Welcome To Cascade Investment Counsel, a division of Harfst and Associates, Inc.

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Frequently Asked Questions

Why do you maintain an approved list?
We maintain the Cascade Approved List for the same reason that major trust departments have: First to insure that our very high quality standards for each investment are met in advance of purchase, and to focus our research on what is really important to our clients. We believe that as stock market data becomes increasingly pervasive in our culture, it is more important than ever to stay focused and avoid distraction. Our focus is quality, and our Approved List keeps us on point.

What are your purchase disciplines?
We look for securities that offer a current yield that compares favorably with its own historic level, or is yielding more than “normal”. By definition, such issues are out of favor, or out of the favor they once were. Entire industries rise and fall from favor and we monitor them as they go up and down. We generally act in a contrarian manner seeking value among those issues which are down, but not in serious trouble. We generally own about 25 issues with no more than 5 in any narrow SIC group. We hold issues in a minimum of 5 broadly defined industries.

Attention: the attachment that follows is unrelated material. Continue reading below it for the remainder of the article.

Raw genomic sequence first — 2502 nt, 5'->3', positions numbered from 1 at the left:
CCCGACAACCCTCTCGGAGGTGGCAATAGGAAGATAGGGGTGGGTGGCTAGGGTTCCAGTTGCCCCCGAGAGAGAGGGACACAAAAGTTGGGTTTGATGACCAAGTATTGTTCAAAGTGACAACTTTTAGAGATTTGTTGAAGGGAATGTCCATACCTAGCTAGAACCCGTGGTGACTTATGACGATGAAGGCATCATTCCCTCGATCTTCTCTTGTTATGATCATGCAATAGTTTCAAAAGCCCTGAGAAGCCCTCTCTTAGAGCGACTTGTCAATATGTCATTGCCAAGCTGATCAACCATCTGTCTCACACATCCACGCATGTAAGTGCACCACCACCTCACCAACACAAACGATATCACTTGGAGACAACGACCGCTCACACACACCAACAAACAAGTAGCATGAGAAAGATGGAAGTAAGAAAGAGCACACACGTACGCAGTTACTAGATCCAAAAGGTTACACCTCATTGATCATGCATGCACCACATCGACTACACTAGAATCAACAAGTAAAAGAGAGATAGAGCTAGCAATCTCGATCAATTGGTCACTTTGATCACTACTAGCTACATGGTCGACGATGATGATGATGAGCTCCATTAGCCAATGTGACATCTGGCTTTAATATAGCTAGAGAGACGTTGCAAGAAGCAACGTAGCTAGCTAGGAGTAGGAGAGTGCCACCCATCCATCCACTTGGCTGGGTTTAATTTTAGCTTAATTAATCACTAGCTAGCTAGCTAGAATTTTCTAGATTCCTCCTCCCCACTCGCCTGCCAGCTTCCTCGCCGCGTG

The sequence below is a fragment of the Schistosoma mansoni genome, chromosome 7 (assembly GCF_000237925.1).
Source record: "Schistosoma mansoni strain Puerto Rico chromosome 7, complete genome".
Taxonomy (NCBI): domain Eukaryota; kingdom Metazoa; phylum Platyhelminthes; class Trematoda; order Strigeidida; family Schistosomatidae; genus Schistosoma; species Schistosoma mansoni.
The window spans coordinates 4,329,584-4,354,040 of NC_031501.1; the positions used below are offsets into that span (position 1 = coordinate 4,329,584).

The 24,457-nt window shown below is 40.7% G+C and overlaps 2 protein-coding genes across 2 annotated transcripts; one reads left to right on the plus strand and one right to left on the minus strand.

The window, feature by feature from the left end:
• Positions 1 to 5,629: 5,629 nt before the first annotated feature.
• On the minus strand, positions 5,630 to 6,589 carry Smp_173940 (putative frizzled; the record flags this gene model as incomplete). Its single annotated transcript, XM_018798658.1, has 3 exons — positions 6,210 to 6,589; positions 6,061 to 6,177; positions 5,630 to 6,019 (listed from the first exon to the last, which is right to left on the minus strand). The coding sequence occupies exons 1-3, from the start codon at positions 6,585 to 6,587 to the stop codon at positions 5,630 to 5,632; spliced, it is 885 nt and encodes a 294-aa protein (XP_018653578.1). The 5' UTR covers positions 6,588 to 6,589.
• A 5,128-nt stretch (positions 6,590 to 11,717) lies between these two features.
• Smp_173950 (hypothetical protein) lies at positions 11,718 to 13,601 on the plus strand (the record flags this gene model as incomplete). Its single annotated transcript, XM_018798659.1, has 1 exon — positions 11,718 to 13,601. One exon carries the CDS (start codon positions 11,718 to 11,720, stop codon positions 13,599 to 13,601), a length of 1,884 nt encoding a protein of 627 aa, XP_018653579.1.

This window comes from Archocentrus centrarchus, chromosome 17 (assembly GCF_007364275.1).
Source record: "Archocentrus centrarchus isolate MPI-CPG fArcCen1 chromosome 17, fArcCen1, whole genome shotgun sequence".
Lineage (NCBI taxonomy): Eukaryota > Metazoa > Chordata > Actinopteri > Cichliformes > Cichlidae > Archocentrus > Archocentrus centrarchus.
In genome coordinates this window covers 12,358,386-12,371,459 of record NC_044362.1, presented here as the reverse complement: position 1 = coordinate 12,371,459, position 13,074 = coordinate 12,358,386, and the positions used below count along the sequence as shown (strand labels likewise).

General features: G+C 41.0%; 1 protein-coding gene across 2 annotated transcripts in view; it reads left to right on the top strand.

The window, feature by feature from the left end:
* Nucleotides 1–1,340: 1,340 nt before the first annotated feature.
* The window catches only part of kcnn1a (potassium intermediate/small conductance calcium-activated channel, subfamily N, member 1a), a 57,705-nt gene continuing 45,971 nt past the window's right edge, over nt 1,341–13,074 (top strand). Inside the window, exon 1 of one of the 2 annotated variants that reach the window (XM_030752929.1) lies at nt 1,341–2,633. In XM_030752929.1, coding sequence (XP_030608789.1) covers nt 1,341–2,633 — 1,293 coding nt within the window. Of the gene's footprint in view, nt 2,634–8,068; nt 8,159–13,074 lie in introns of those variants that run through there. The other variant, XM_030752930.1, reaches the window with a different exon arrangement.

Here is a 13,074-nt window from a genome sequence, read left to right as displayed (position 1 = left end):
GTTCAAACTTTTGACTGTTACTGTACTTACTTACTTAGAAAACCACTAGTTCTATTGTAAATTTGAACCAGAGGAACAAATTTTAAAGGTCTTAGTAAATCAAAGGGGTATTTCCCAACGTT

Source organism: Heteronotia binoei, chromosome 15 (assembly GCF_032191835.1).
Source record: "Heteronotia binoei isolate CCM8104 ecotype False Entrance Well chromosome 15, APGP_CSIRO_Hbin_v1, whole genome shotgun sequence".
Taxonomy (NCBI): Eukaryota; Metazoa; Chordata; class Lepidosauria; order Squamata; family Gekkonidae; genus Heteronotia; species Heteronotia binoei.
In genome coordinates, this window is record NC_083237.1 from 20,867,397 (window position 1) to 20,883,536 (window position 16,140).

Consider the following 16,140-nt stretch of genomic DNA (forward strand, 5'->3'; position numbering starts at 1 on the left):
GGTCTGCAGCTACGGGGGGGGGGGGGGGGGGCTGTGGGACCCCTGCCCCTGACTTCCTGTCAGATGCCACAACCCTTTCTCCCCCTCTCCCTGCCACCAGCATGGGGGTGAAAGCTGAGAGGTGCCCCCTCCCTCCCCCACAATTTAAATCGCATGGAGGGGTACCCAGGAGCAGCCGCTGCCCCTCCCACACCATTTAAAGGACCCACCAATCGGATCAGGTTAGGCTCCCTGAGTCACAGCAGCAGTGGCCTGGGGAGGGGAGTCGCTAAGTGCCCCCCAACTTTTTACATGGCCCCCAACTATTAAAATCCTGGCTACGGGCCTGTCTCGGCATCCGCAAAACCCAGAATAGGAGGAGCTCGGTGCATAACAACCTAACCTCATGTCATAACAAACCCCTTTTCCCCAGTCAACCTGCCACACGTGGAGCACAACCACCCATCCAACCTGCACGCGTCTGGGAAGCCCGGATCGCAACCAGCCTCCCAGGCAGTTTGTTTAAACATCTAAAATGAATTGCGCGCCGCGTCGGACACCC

What are your sell disciplines?
We always sell issues when they no longer qualify for the Cascade Approved List, or when projected earnings become insufficient to support the dividend adequately. We generally sell when issues reach a relative current yield that is historically too low for the current market cycle or when we can substitute another qualified issue that will provide a greater return to the portfolio, and always if deemed prudent. We make minor sales to achieve balance, diversification, and current yield needs.

What is your fundamental and technical research focus?
Our fundamental analysis begins with the Cascade Approved List, which gives us our working universe. Next we look at broad industry fundamentals to avoid over-emphasis on those in broad decline. Last, we look carefully at each company to make sure it fits the portfolio needs. We use some technical analysis to aid in the timing of entry and exit points, because it just makes common sense to be aware of the price action of the securities in the portfolio. While we observe up and down volume, relative strength and other factors, our decisions are rarely dominated by technical factors. 

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